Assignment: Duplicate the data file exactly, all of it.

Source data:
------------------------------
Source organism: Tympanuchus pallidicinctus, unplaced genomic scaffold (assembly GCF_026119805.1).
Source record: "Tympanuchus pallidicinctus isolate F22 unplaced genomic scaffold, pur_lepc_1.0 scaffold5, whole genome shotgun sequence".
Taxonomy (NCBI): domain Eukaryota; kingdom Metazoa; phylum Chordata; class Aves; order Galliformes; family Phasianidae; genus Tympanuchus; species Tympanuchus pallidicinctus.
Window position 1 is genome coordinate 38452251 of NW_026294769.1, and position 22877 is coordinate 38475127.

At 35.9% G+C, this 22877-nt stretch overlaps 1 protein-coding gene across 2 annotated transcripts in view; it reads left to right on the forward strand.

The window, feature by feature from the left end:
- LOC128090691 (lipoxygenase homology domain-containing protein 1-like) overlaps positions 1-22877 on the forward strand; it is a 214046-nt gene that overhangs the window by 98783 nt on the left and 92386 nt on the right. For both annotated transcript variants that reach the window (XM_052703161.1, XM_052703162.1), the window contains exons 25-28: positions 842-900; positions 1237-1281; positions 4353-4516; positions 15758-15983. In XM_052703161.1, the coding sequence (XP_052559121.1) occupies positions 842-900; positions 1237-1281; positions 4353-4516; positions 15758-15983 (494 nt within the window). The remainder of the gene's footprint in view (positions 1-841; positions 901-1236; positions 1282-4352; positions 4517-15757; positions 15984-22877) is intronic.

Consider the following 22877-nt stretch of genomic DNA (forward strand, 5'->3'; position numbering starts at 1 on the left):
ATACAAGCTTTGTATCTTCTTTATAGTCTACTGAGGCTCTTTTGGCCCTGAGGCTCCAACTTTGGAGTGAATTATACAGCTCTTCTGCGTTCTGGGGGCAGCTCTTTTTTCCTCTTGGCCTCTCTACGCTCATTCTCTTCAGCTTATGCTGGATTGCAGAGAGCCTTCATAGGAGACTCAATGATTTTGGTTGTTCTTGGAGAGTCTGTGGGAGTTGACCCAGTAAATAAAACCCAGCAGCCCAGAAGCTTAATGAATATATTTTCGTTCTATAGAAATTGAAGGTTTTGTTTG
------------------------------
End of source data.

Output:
Source organism: Tympanuchus pallidicinctus, unplaced genomic scaffold (assembly GCF_026119805.1).
Source record: "Tympanuchus pallidicinctus isolate F22 unplaced genomic scaffold, pur_lepc_1.0 scaffold5, whole genome shotgun sequence".
Taxonomy (NCBI): domain Eukaryota; kingdom Metazoa; phylum Chordata; class Aves; order Galliformes; family Phasianidae; genus Tympanuchus; species Tympanuchus pallidicinctus.
Window position 1 is genome coordinate 38452251 of NW_026294769.1, and position 22877 is coordinate 38475127.

At 35.9% G+C, this 22877-nt stretch overlaps 1 protein-coding gene across 2 annotated transcripts in view; it reads left to right on the forward strand.

The window, feature by feature from the left end:
- LOC128090691 (lipoxygenase homology domain-containing protein 1-like) overlaps positions 1-22877 on the forward strand; it is a 214046-nt gene that overhangs the window by 98783 nt on the left and 92386 nt on the right. For both annotated transcript variants that reach the window (XM_052703161.1, XM_052703162.1), the window contains exons 25-28: positions 842-900; positions 1237-1281; positions 4353-4516; positions 15758-15983. In XM_052703161.1, the coding sequence (XP_052559121.1) occupies positions 842-900; positions 1237-1281; positions 4353-4516; positions 15758-15983 (494 nt within the window). The remainder of the gene's footprint in view (positions 1-841; positions 901-1236; positions 1282-4352; positions 4517-15757; positions 15984-22877) is intronic.

Consider the following 22877-nt stretch of genomic DNA (forward strand, 5'->3'; position numbering starts at 1 on the left):
ATACAAGCTTTGTATCTTCTTTATAGTCTACTGAGGCTCTTTTGGCCCTGAGGCTCCAACTTTGGAGTGAATTATACAGCTCTTCTGCGTTCTGGGGGCAGCTCTTTTTTCCTCTTGGCCTCTCTACGCTCATTCTCTTCAGCTTATGCTGGATTGCAGAGAGCCTTCATAGGAGACTCAATGATTTTGGTTGTTCTTGGAGAGTCTGTGGGAGTTGACCCAGTAAATAAAACCCAGCAGCCCAGAAGCTTAATGAATATATTTTCGTTCTATAGAAATTGAAGGTTTTGTTTG